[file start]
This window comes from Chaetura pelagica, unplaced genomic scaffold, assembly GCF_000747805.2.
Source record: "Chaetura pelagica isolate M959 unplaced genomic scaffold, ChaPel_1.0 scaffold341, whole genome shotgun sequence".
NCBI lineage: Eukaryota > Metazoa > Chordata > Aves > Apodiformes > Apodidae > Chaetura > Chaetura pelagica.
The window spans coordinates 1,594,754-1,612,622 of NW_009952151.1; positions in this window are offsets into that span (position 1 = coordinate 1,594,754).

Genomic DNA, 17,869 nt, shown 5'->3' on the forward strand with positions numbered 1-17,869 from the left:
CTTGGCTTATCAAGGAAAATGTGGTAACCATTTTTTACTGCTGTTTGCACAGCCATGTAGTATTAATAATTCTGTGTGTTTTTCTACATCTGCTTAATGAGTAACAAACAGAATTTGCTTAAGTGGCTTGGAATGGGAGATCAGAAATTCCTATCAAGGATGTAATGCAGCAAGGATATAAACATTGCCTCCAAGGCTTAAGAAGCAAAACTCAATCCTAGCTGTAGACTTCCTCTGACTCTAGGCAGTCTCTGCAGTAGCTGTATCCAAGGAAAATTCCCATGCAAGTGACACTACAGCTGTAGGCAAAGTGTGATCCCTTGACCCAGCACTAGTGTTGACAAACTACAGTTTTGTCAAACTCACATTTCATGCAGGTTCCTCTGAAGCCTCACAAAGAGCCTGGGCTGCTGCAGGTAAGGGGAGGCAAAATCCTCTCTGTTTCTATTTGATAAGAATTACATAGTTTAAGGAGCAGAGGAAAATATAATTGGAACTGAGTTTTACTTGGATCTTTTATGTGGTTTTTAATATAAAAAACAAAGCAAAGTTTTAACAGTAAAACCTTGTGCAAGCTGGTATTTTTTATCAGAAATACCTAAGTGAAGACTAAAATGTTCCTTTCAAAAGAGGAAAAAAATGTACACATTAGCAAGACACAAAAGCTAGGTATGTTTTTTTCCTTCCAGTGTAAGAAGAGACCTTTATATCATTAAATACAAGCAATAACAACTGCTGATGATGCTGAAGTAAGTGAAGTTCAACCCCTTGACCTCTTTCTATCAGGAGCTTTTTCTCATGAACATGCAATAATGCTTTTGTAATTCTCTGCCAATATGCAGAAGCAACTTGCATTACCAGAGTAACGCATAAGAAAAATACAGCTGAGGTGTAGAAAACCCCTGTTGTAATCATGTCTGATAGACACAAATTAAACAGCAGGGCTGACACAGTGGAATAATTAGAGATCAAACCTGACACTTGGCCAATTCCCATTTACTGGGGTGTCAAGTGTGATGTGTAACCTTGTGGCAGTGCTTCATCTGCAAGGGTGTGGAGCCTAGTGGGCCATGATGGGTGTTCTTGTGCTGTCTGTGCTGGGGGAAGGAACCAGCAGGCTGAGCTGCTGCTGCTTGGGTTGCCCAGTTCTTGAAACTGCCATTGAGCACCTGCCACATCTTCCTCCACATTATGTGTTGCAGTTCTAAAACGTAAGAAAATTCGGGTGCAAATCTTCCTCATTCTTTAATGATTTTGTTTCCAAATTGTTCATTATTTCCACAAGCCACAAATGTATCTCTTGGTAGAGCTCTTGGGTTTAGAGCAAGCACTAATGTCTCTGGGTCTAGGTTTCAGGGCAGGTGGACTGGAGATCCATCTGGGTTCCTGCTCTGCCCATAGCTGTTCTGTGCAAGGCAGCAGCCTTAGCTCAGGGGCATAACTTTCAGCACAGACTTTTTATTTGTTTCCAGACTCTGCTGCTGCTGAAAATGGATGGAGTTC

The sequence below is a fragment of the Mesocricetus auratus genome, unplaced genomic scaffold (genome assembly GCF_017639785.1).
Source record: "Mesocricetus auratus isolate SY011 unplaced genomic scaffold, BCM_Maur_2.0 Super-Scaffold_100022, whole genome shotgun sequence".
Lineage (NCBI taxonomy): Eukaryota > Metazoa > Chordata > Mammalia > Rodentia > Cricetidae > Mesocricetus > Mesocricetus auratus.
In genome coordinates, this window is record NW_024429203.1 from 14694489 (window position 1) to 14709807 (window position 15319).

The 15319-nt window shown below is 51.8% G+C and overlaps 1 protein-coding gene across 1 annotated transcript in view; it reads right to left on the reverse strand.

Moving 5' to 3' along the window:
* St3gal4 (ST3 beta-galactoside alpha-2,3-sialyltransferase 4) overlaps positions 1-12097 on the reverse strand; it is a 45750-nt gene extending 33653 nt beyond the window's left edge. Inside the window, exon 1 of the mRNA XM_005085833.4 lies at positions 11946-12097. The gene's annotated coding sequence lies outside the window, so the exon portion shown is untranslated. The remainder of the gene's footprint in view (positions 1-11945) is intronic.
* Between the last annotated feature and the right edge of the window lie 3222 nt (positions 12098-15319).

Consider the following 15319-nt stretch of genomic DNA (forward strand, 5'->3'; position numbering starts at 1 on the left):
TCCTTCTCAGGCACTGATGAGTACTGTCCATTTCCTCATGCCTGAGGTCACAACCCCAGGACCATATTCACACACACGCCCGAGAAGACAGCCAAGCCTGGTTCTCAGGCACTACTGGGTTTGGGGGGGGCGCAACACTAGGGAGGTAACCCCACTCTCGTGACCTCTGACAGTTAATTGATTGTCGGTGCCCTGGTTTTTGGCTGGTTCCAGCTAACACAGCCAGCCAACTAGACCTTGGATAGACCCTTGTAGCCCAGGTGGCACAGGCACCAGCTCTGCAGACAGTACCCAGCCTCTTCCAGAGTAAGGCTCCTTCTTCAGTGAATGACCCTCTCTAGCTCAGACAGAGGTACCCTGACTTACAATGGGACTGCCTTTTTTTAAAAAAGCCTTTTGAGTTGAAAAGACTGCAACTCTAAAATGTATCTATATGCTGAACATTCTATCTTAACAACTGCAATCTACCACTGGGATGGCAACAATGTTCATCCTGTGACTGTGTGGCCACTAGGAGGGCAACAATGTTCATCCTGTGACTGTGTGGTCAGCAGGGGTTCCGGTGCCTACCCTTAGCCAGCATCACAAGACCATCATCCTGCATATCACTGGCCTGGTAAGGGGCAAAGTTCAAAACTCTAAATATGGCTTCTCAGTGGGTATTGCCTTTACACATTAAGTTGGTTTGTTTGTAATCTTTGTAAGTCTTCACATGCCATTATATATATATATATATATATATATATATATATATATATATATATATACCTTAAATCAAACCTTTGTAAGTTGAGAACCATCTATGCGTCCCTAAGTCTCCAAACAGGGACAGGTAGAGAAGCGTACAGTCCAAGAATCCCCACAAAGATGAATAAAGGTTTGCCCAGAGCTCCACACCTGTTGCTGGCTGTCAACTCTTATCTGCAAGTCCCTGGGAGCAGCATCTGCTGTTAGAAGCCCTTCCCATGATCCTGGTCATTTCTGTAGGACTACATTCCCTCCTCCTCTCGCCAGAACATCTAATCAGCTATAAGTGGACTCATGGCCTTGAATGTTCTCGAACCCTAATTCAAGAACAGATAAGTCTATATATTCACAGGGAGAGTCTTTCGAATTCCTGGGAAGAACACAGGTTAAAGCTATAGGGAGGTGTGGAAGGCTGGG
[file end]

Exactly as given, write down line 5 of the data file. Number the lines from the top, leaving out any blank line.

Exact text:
Genomic DNA, 17,869 nt, shown 5'->3' on the forward strand with positions numbered 1-17,869 from the left: